At the centre of Lewis’s conversion was the Christ, the Word of God. This historical event was different to all other religions. Therefore what did Lewis make of Scripture as the w/Word of God and as witness to this event. What did he understand of how revelation worked?
To say that this Jesus of Nazareth was God incarnate raises serious questions, especially how we debate with those who deny: therefore , for Lewis, this man Jesus was God, or a bad, or a mad, man. An analysis here of what Lewis and the tradition asserts is essential. How do we know the truth about Jesus? How did Lewis decide?
Lewis also asserted that Christ worked through other religious, other mythological systems of belief, though these were incomplete and fragmentary examples, subservient to Christianity. Therefore we examine Lewis’s doctrine of Christological prefigurement.
Therefore . . .
Book 3 C.S. Lewis–On The Christ of a Religious Economy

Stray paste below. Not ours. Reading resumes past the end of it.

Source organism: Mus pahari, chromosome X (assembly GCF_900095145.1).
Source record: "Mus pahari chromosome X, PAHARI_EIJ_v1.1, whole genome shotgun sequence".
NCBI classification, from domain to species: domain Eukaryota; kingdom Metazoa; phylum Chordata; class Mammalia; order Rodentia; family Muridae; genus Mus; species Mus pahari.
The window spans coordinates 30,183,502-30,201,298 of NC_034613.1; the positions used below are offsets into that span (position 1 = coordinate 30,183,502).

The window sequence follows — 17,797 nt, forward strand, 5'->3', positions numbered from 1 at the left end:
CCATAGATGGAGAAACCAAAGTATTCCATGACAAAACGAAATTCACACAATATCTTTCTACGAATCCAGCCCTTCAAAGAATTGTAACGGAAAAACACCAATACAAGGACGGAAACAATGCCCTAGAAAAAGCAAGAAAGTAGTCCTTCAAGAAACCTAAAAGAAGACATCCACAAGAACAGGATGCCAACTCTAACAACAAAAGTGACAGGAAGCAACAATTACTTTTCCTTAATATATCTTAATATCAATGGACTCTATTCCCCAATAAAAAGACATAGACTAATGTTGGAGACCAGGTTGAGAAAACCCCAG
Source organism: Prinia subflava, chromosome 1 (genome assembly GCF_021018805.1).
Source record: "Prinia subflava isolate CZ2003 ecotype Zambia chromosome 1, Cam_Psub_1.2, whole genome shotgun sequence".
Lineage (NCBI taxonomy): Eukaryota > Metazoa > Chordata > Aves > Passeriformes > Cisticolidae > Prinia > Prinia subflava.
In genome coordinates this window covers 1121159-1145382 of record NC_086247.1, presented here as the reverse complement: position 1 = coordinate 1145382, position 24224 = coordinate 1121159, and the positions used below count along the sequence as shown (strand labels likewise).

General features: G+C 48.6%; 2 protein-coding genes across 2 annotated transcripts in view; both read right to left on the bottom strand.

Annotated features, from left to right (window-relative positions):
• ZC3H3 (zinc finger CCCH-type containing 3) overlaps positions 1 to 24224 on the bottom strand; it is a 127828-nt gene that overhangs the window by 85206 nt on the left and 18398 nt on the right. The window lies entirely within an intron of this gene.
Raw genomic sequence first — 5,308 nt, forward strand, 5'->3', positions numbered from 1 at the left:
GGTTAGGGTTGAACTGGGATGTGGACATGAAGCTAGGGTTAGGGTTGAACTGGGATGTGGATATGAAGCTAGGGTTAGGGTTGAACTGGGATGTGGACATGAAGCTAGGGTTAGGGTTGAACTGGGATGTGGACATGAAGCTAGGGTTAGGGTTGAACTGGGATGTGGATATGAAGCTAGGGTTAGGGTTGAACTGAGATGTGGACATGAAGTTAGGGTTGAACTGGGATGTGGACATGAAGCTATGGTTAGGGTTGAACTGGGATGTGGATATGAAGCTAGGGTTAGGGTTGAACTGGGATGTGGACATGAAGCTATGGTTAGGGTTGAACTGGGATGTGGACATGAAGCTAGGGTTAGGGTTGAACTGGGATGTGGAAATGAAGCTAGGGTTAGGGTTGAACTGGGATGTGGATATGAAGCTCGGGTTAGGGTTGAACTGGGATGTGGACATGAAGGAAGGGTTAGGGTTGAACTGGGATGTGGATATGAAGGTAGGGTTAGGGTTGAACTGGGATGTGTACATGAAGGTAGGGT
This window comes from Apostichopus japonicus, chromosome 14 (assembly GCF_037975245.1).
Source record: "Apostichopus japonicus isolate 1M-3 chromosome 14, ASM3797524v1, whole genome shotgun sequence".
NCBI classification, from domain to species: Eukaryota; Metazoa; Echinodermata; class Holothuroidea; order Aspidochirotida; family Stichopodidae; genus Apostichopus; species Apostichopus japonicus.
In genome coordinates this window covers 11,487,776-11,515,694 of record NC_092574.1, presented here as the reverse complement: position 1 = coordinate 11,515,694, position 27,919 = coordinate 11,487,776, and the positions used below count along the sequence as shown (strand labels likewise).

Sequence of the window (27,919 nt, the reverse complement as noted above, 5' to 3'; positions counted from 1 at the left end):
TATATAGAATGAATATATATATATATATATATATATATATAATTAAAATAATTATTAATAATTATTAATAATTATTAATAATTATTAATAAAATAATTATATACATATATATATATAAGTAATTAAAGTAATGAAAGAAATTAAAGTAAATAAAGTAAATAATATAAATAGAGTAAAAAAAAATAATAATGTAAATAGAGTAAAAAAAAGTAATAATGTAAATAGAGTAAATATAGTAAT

I. Creation and Sub-Creation
If Jesus is the Christ, God incarnate, why did he come? The answer lies in a doctrine of creation – Christ as the agent of creation. The answer also is in humanity’s wilful Fall into original sin: where Christ is the agent of redemption. What did Lewis believe here? How does he explain creation and redemption.
With J.R.R. Tolkien, Lewis subscribed to a God-given capacity in humanity to sub-create. This led Lewis into writing his own narratives, by analogy: The Space Trilogy, The Screwtape Letters, The Great Divorce, The Chronicles of Narnia and Till We Have Faces. What do these stories tell us about God, and God’s plan of salvation for humanity.
Therefore . . .
Book 3 C.S. Lewis–On The Christ of a Religious Economy
II. Knowing Salvation
How do we know we are saved? How do we come to know about God’s economy for humanity? Scripture asserts how Christ is the Logos, reason, and we have God-given speech to complement so that we can know. How did Lewis the philosopher tackle detractors here?
We are not left alone: we have the Church (though religion can be ambivalent). What was Lewis’s doctrine of the Church, and of ministry. And what role doe the Church play in a religious economy for Lewis?
Is the Church truly the body of Christ?